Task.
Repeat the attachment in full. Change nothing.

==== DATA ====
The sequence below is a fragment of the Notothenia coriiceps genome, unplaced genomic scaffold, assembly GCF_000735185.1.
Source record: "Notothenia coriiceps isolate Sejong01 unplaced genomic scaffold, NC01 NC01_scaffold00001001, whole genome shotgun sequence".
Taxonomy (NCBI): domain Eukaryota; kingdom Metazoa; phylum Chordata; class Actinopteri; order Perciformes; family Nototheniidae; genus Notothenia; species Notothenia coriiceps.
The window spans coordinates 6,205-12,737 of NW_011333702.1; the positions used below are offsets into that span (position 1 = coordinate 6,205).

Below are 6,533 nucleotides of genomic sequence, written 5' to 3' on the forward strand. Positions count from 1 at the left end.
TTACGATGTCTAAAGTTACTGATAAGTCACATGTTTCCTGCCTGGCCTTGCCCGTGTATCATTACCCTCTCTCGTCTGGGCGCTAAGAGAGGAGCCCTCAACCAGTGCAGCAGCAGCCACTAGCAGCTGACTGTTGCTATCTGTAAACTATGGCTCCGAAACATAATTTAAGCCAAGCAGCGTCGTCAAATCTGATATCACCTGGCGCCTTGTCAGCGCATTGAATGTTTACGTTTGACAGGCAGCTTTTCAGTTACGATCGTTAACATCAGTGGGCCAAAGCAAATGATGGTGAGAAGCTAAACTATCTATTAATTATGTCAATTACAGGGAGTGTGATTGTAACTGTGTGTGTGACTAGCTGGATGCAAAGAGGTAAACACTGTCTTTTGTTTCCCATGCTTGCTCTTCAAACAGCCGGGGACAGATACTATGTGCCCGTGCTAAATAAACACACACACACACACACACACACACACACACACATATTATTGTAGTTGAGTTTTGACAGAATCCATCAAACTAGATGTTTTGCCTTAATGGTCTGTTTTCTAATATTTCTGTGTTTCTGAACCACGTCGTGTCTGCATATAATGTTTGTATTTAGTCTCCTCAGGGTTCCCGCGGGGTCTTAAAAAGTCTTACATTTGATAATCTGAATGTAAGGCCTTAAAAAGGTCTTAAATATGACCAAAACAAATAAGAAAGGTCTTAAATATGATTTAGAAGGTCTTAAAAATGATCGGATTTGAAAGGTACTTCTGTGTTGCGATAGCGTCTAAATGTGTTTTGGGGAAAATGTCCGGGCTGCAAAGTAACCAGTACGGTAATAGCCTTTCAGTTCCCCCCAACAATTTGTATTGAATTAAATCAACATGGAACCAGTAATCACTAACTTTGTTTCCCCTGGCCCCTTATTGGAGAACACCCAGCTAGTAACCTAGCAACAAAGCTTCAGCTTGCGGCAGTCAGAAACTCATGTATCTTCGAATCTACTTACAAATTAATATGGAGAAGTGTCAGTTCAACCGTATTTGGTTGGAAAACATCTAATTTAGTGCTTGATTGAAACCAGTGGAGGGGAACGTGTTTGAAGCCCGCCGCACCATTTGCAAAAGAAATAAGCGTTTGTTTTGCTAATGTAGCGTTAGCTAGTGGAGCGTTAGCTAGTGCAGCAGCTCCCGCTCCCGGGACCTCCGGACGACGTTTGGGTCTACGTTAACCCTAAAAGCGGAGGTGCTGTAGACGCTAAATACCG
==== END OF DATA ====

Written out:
The sequence below is a fragment of the Notothenia coriiceps genome, unplaced genomic scaffold, assembly GCF_000735185.1.
Source record: "Notothenia coriiceps isolate Sejong01 unplaced genomic scaffold, NC01 NC01_scaffold00001001, whole genome shotgun sequence".
Taxonomy (NCBI): domain Eukaryota; kingdom Metazoa; phylum Chordata; class Actinopteri; order Perciformes; family Nototheniidae; genus Notothenia; species Notothenia coriiceps.
The window spans coordinates 6,205-12,737 of NW_011333702.1; the positions used below are offsets into that span (position 1 = coordinate 6,205).

Below are 6,533 nucleotides of genomic sequence, written 5' to 3' on the forward strand. Positions count from 1 at the left end.
TTACGATGTCTAAAGTTACTGATAAGTCACATGTTTCCTGCCTGGCCTTGCCCGTGTATCATTACCCTCTCTCGTCTGGGCGCTAAGAGAGGAGCCCTCAACCAGTGCAGCAGCAGCCACTAGCAGCTGACTGTTGCTATCTGTAAACTATGGCTCCGAAACATAATTTAAGCCAAGCAGCGTCGTCAAATCTGATATCACCTGGCGCCTTGTCAGCGCATTGAATGTTTACGTTTGACAGGCAGCTTTTCAGTTACGATCGTTAACATCAGTGGGCCAAAGCAAATGATGGTGAGAAGCTAAACTATCTATTAATTATGTCAATTACAGGGAGTGTGATTGTAACTGTGTGTGTGACTAGCTGGATGCAAAGAGGTAAACACTGTCTTTTGTTTCCCATGCTTGCTCTTCAAACAGCCGGGGACAGATACTATGTGCCCGTGCTAAATAAACACACACACACACACACACACACACACACACACATATTATTGTAGTTGAGTTTTGACAGAATCCATCAAACTAGATGTTTTGCCTTAATGGTCTGTTTTCTAATATTTCTGTGTTTCTGAACCACGTCGTGTCTGCATATAATGTTTGTATTTAGTCTCCTCAGGGTTCCCGCGGGGTCTTAAAAAGTCTTACATTTGATAATCTGAATGTAAGGCCTTAAAAAGGTCTTAAATATGACCAAAACAAATAAGAAAGGTCTTAAATATGATTTAGAAGGTCTTAAAAATGATCGGATTTGAAAGGTACTTCTGTGTTGCGATAGCGTCTAAATGTGTTTTGGGGAAAATGTCCGGGCTGCAAAGTAACCAGTACGGTAATAGCCTTTCAGTTCCCCCCAACAATTTGTATTGAATTAAATCAACATGGAACCAGTAATCACTAACTTTGTTTCCCCTGGCCCCTTATTGGAGAACACCCAGCTAGTAACCTAGCAACAAAGCTTCAGCTTGCGGCAGTCAGAAACTCATGTATCTTCGAATCTACTTACAAATTAATATGGAGAAGTGTCAGTTCAACCGTATTTGGTTGGAAAACATCTAATTTAGTGCTTGATTGAAACCAGTGGAGGGGAACGTGTTTGAAGCCCGCCGCACCATTTGCAAAAGAAATAAGCGTTTGTTTTGCTAATGTAGCGTTAGCTAGTGGAGCGTTAGCTAGTGCAGCAGCTCCCGCTCCCGGGACCTCCGGACGACGTTTGGGTCTACGTTAACCCTAAAAGCGGAGGTGCTGTAGACGCTAAATACCG